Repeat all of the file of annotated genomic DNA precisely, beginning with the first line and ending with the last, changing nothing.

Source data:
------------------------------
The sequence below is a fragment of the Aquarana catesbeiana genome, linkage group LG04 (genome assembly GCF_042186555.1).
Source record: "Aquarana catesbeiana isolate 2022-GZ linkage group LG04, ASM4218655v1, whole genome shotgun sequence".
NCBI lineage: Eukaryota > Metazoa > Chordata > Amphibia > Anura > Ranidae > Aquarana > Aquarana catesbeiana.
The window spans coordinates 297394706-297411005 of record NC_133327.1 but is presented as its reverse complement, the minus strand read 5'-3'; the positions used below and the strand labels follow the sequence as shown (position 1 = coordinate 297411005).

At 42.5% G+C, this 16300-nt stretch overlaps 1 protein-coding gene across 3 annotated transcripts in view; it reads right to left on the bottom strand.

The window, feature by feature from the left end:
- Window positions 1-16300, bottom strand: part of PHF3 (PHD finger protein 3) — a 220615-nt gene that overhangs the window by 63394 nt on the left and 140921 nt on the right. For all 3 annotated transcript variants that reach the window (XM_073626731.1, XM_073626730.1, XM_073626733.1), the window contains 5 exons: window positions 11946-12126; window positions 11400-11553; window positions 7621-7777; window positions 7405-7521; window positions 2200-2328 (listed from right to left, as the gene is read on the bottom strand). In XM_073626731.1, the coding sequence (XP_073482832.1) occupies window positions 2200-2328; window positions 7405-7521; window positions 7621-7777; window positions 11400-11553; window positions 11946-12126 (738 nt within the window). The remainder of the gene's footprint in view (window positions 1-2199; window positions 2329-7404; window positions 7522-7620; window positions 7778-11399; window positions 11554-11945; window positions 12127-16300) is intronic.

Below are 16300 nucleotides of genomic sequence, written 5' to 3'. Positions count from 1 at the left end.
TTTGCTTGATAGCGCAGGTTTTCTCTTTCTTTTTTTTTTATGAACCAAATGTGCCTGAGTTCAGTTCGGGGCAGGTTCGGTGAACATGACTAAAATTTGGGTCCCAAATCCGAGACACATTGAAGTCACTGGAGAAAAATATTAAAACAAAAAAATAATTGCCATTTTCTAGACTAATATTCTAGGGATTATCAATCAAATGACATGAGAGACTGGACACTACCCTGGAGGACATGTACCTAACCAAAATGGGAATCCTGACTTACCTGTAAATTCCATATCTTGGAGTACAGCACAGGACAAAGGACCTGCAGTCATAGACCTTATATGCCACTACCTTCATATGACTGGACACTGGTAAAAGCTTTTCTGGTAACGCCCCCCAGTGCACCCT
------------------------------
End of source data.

The sequence below is a fragment of the Aquarana catesbeiana genome, linkage group LG04 (genome assembly GCF_042186555.1).
Source record: "Aquarana catesbeiana isolate 2022-GZ linkage group LG04, ASM4218655v1, whole genome shotgun sequence".
NCBI lineage: Eukaryota > Metazoa > Chordata > Amphibia > Anura > Ranidae > Aquarana > Aquarana catesbeiana.
The window spans coordinates 297394706-297411005 of record NC_133327.1 but is presented as its reverse complement, the minus strand read 5'-3'; the positions used below and the strand labels follow the sequence as shown (position 1 = coordinate 297411005).

At 42.5% G+C, this 16300-nt stretch overlaps 1 protein-coding gene across 3 annotated transcripts in view; it reads right to left on the bottom strand.

The window, feature by feature from the left end:
- Window positions 1-16300, bottom strand: part of PHF3 (PHD finger protein 3) — a 220615-nt gene that overhangs the window by 63394 nt on the left and 140921 nt on the right. For all 3 annotated transcript variants that reach the window (XM_073626731.1, XM_073626730.1, XM_073626733.1), the window contains 5 exons: window positions 11946-12126; window positions 11400-11553; window positions 7621-7777; window positions 7405-7521; window positions 2200-2328 (listed from right to left, as the gene is read on the bottom strand). In XM_073626731.1, the coding sequence (XP_073482832.1) occupies window positions 2200-2328; window positions 7405-7521; window positions 7621-7777; window positions 11400-11553; window positions 11946-12126 (738 nt within the window). The remainder of the gene's footprint in view (window positions 1-2199; window positions 2329-7404; window positions 7522-7620; window positions 7778-11399; window positions 11554-11945; window positions 12127-16300) is intronic.

Below are 16300 nucleotides of genomic sequence, written 5' to 3'. Positions count from 1 at the left end.
TTTGCTTGATAGCGCAGGTTTTCTCTTTCTTTTTTTTTTATGAACCAAATGTGCCTGAGTTCAGTTCGGGGCAGGTTCGGTGAACATGACTAAAATTTGGGTCCCAAATCCGAGACACATTGAAGTCACTGGAGAAAAATATTAAAACAAAAAAATAATTGCCATTTTCTAGACTAATATTCTAGGGATTATCAATCAAATGACATGAGAGACTGGACACTACCCTGGAGGACATGTACCTAACCAAAATGGGAATCCTGACTTACCTGTAAATTCCATATCTTGGAGTACAGCACAGGACAAAGGACCTGCAGTCATAGACCTTATATGCCACTACCTTCATATGACTGGACACTGGTAAAAGCTTTTCTGGTAACGCCCCCCAGTGCACCCT